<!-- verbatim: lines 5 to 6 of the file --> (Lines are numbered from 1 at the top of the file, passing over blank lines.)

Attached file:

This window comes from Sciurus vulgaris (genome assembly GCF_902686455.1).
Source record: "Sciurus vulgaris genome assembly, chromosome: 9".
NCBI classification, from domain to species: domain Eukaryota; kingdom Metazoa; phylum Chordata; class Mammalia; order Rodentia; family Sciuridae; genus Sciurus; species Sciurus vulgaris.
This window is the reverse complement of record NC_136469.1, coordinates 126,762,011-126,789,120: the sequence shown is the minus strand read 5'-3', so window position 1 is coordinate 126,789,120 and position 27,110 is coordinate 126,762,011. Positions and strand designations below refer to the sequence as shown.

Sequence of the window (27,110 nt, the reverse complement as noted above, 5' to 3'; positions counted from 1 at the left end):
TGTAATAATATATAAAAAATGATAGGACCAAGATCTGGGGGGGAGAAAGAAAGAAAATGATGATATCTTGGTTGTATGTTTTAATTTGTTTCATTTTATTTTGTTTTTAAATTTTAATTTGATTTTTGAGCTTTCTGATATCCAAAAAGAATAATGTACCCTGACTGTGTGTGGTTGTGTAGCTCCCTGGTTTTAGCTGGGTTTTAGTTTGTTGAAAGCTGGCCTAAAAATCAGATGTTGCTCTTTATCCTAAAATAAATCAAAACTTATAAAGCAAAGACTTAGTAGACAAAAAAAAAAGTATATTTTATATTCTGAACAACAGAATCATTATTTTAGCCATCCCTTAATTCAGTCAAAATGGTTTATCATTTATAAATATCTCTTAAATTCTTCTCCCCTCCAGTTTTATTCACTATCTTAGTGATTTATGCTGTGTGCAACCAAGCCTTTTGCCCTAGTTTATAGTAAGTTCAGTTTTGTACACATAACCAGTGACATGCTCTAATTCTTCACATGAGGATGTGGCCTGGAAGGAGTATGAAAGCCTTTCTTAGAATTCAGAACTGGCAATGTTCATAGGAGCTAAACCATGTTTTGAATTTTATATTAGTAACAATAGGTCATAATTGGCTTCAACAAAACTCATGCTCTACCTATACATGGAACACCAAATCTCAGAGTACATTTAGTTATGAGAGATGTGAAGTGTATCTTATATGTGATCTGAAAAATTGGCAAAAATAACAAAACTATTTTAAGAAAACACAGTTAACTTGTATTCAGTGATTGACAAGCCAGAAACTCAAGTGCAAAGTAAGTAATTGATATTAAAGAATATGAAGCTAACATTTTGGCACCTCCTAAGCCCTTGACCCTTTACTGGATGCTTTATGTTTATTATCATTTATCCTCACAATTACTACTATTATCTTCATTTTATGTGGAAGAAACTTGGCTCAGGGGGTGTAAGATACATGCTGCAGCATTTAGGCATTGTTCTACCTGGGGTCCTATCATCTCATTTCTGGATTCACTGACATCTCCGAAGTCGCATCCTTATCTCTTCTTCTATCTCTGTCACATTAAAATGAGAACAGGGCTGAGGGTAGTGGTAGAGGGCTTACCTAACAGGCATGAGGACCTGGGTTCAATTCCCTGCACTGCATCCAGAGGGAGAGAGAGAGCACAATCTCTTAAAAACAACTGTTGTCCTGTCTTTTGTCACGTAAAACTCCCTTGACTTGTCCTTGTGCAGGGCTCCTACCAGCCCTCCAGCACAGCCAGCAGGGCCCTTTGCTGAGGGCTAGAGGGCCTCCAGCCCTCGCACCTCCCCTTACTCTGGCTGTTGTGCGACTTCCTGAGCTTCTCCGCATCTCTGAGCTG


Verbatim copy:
Sequence of the window (27,110 nt, the reverse complement as noted above, 5' to 3'; positions counted from 1 at the left end):
TGTAATAATATATAAAAAATGATAGGACCAAGATCTGGGGGGGAGAAAGAAAGAAAATGATGATATCTTGGTTGTATGTTTTAATTTGTTTCATTTTATTTTGTTTTTAAATTTTAATTTGATTTTTGAGCTTTCTGATATCCAAAAAGAATAATGTACCCTGACTGTGTGTGGTTGTGTAGCTCCCTGGTTTTAGCTGGGTTTTAGTTTGTTGAAAGCTGGCCTAAAAATCAGATGTTGCTCTTTATCCTAAAATAAATCAAAACTTATAAAGCAAAGACTTAGTAGACAAAAAAAAAAGTATATTTTATATTCTGAACAACAGAATCATTATTTTAGCCATCCCTTAATTCAGTCAAAATGGTTTATCATTTATAAATATCTCTTAAATTCTTCTCCCCTCCAGTTTTATTCACTATCTTAGTGATTTATGCTGTGTGCAACCAAGCCTTTTGCCCTAGTTTATAGTAAGTTCAGTTTTGTACACATAACCAGTGACATGCTCTAATTCTTCACATGAGGATGTGGCCTGGAAGGAGTATGAAAGCCTTTCTTAGAATTCAGAACTGGCAATGTTCATAGGAGCTAAACCATGTTTTGAATTTTATATTAGTAACAATAGGTCATAATTGGCTTCAACAAAACTCATGCTCTACCTATACATGGAACACCAAATCTCAGAGTACATTTAGTTATGAGAGATGTGAAGTGTATCTTATATGTGATCTGAAAAATTGGCAAAAATAACAAAACTATTTTAAGAAAACACAGTTAACTTGTATTCAGTGATTGACAAGCCAGAAACTCAAGTGCAAAGTAAGTAATTGATATTAAAGAATATGAAGCTAACATTTTGGCACCTCCTAAGCCCTTGACCCTTTACTGGATGCTTTATGTTTATTATCATTTATCCTCACAATTACTACTATTATCTTCATTTTATGTGGAAGAAACTTGGCTCAGGGGGTGTAAGATACATGCTGCAGCATTTAGGCATTGTTCTACCTGGGGTCCTATCATCTCATTTCTGGATTCACTGACATCTCCGAAGTCGCATCCTTATCTCTTCTTCTATCTCTGTCACATTAAAATGAGAACAGGGCTGAGGGTAGTGGTAGAGGGCTTACCTAACAGGCATGAGGACCTGGGTTCAATTCCCTGCACTGCATCCAGAGGGAGAGAGAGAGCACAATCTCTTAAAAACAACTGTTGTCCTGTCTTTTGTCACGTAAAACTCCCTTGACTTGTCCTTGTGCAGGGCTCCTACCAGCCCTCCAGCACAGCCAGCAGGGCCCTTTGCTGAGGGCTAGAGGGCCTCCAGCCCTCGCACCTCCCCTTACTCTGGCTGTTGTGCGACTTCCTGAGCTTCTCCGCATCTCTGAGCTG